If you’ve taken the step to get a mental health plan, firstly, kudos to you! That’s a big step in itself.
The experience of getting a mental health plan will be different for everybody and will be largely dependent on the relationship you have with your GP. We would recommend seeing a GP you feel comfortable with, if possible. The doctor will likely conduct the K10 assessment or DASS 21 with you, a questionnaire to gauge your degree of low mood and anxiety. It’s natural to feel nervous during this appointment, but try to be as honest as you can with the GP. Your GP should make a plan with you about what support will be most helpful; this may be a psychologist or a psychiatrist, and the GP can make a referral directly to these services.
- When making your appointment, make sure you tell reception you’re booking in for a mental health plan with your GP. They will book you a double appointment so you’re not rushed through the process.
- If possible, book in with a GP you feel comfortable with.
- This may be the first time you’ve talked with somebody about your difficult experiences and some of the questions you will be asked may feel confronting. Try not to agonise over these questions, just answer as best you can and move on. If you want to look at the questions you will be asked in advance, click here.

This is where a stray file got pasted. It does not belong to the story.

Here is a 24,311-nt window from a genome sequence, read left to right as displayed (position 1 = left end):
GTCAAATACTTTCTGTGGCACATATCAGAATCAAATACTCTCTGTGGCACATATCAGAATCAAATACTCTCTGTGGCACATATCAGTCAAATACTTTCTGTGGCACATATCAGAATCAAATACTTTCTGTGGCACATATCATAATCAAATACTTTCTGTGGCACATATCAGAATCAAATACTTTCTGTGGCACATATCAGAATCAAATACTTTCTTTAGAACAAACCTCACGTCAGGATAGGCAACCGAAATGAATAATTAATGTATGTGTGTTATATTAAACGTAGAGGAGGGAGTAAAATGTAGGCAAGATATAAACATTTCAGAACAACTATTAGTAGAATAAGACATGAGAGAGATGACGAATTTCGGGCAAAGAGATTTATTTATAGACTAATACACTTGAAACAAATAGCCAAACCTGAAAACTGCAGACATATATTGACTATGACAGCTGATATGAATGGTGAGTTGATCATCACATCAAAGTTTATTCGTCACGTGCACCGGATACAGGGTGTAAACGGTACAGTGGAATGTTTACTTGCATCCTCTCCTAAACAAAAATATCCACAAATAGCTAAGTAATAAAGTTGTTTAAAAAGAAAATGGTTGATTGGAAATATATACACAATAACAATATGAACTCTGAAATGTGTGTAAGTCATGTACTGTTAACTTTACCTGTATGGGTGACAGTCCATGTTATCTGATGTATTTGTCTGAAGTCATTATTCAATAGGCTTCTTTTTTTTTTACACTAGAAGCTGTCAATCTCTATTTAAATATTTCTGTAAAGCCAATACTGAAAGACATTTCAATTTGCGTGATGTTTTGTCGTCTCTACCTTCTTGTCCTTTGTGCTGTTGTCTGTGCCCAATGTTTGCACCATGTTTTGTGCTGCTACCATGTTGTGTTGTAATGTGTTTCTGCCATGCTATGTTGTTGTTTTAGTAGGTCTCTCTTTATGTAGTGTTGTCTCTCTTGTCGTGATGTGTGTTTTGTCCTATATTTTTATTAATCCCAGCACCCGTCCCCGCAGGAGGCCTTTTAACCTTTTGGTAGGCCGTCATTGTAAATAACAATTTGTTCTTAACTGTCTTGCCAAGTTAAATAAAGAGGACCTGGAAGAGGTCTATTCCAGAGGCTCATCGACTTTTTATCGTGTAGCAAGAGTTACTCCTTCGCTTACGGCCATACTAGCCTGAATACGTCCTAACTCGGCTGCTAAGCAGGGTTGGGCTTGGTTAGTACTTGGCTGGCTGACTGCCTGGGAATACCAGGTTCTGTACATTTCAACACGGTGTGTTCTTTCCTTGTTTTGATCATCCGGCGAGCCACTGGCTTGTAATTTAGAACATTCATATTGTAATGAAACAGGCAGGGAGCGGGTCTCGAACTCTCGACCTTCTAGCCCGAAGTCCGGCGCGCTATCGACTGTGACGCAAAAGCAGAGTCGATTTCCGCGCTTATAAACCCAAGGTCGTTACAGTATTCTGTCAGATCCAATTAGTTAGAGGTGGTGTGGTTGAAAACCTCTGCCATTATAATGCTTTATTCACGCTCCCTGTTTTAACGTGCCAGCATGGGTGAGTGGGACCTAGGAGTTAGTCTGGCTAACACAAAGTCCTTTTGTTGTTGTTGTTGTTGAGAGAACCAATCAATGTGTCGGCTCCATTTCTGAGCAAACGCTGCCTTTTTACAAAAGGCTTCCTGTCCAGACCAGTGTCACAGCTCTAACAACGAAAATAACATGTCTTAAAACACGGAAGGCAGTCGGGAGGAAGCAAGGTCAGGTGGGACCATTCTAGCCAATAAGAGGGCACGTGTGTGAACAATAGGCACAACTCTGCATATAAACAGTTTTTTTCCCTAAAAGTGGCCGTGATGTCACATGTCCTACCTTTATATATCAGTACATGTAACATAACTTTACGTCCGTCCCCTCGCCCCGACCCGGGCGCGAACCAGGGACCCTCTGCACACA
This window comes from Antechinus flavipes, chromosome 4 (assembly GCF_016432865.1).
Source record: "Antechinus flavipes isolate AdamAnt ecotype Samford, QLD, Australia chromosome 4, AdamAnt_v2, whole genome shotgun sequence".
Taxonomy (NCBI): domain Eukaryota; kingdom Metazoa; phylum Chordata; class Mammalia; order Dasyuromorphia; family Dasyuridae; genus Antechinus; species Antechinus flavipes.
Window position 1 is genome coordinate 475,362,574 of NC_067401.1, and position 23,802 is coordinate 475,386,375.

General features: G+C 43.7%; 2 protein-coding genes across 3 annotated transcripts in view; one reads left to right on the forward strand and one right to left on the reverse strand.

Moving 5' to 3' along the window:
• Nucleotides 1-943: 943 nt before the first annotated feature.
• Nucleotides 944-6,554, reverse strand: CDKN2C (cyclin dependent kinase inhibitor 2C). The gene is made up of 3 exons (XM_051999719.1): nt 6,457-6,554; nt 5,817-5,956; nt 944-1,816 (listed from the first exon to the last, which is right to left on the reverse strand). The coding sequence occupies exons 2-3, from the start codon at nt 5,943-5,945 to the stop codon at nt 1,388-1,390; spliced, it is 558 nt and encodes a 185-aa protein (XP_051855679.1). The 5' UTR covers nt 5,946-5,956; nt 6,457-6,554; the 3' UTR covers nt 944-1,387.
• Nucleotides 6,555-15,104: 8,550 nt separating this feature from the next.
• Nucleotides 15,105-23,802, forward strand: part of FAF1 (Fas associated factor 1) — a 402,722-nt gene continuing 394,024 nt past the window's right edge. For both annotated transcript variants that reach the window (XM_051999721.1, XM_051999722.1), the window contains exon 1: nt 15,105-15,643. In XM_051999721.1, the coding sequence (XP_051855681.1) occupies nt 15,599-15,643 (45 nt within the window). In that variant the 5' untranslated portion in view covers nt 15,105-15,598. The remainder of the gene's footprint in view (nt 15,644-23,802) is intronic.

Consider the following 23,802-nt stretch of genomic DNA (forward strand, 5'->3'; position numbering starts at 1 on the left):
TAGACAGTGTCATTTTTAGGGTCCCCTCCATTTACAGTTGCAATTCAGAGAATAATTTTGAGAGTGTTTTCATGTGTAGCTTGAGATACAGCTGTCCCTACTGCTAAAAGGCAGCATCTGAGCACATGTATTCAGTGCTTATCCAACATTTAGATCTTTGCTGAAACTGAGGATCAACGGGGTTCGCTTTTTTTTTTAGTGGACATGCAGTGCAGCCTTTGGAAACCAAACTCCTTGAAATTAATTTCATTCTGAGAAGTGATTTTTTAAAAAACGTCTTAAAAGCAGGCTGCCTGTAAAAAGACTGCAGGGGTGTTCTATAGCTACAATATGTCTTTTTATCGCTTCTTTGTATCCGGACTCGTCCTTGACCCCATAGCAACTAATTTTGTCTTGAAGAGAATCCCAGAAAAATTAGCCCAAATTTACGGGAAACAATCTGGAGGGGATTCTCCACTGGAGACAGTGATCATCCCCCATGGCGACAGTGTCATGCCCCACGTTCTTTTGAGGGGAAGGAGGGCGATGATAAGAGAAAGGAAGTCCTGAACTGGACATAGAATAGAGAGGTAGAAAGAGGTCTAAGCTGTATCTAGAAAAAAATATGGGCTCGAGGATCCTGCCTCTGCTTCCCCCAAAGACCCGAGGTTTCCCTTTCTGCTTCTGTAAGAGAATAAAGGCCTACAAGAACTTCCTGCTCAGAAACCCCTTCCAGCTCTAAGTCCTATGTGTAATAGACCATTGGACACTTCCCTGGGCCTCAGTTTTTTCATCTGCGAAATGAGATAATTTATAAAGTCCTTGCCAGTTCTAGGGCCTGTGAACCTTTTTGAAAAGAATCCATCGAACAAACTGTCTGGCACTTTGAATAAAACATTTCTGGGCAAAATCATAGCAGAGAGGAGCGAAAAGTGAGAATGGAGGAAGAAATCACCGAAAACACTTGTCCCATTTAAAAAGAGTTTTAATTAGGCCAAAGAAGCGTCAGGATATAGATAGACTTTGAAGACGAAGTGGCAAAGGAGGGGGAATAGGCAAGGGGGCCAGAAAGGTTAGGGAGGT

- It’s important to remember that the GP session will not necessarily function as a therapy session. It’s the GP’s role to identify the issues, and then refer you onto a psychologist, psychiatrist or counsellor. Don’t take it personally if they don’t unpack your thoughts and concerns with you.
- In some cases, the GP may prescribe medication. Be sure to ask them for information about the medication, including side effects. And if you are feeling unsure, ask to see a psychiatrist to discuss the medication further, if possible.
- Research a psychologist/psychiatrist who specialises in OCD prior to seeing the GP and ask to be referred to your preferred practitioner. We know that this will not be an option for everyone, particularly if you live in rural or regional areas. Luckily telehealth has made accessing specialists a little easier. For more information about finding help within Australia, visit our Finding a Specialist page, and for Telehealth options visit the NOCD site.
- Be prepared that you may feel a little exposed following your appointment. Make a plan for your appointment—go along with a loved one you trust, or talk with a loved one after the appointment, take yourself out for a treat afterwards (highly recommend a slab of cake, two slabs is not discouraged) or a helpline (link to further help section) if you would find that useful. Just do something to nurture yourself.
- Remember, the words on the mental health plan don’t define you—just consider it your ticket to greener pastures. In fact, we would encourage you not to read it. I know this sounds counterintuitive because it’s your plan, but usually it’s very clinical in its language and not particularly strengths-focused. Plus, it won’t say anything about your experience that you don’t already know. You’re the real expert on this.